South Tees Hospitals NHS Foundation Trust is going completely smokefree from Monday 1 April as part of a national drive to support more people to stub out the habit and reduce the many serious illnesses linked to smoking. Becoming a smokefree NHS is not just about stopping people from smoking on hospital sites. It’s about improving the health of staff and patients by identifying those who smoke and offering them practical support to quit.
The operational plans to support the urgent temporary changes announced for the Friarage Hospital for 27 March are now being put in place to ensure that the changes happen safely, with minimal impact on patients and local communities and North Yorkshire’s Scrutiny of Health committee have today been updated on the changes.
A UK team, led by consultants from the heart and lung surgery team at The James Cook University Hospital, gave up their holidays to take part in a life-saving mission to Ghana. Surgeons, cardiologists, intensive care practitioners, anaesthetists and a heart bypass technician were among those who spent a week at the Komfo Anokye Teaching Hospital from 23 February to 1 March.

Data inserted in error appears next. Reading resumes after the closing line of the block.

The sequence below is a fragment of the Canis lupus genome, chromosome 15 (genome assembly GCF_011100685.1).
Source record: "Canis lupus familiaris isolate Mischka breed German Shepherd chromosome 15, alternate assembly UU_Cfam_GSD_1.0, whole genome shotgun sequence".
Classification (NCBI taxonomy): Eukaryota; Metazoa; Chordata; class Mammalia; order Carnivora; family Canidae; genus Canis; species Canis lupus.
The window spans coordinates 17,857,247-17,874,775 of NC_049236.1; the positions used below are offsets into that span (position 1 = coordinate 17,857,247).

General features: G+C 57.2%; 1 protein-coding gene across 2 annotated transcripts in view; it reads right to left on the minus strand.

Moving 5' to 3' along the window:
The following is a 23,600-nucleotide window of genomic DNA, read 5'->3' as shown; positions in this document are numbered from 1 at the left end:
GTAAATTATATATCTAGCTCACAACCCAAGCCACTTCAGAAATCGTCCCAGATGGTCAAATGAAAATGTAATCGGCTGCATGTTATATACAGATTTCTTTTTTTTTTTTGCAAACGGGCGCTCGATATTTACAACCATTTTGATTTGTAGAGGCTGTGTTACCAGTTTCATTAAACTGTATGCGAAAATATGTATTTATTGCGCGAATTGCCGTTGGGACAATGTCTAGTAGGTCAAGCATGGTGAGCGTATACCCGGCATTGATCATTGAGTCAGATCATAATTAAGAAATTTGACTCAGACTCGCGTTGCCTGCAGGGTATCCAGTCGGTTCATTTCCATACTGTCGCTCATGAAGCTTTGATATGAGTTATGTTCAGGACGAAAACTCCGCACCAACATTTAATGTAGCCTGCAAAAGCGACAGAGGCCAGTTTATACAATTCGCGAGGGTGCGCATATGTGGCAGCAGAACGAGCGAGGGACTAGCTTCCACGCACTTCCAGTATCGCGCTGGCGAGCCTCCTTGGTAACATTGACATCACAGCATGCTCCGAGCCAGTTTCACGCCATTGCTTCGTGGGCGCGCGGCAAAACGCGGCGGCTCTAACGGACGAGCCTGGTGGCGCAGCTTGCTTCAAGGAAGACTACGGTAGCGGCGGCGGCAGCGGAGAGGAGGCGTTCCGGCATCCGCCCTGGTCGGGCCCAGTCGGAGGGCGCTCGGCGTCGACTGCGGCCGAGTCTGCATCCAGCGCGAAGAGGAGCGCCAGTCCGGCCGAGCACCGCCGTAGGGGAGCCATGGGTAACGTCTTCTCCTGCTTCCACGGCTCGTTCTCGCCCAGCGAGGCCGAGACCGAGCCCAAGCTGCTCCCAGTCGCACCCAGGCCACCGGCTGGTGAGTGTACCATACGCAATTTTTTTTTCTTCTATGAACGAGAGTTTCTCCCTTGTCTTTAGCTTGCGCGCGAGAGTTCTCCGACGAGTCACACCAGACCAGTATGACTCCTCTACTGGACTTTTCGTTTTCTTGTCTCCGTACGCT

Patients undergoing surgery at the Friarage Hospital can now benefit from having the same nurse or operating department practitioner supporting them throughout their procedure. This means patients are with a familiar member of staff from the moment they go to sleep in the anaesthetic room to the moment they open their eyes in the recovery room.
Over the last 18 months, following public engagement, consultants at the Friarage have developed an innovative new model, to provide acute medical services in a small rural hospital. During this public engagement South Tees Hospitals NHS Foundation Trust stated its intent to go out to full public consultation on this model. However, the Trust has now been overtaken by events and needs to make some temporary changes to critical care services at the Friarage Hospital.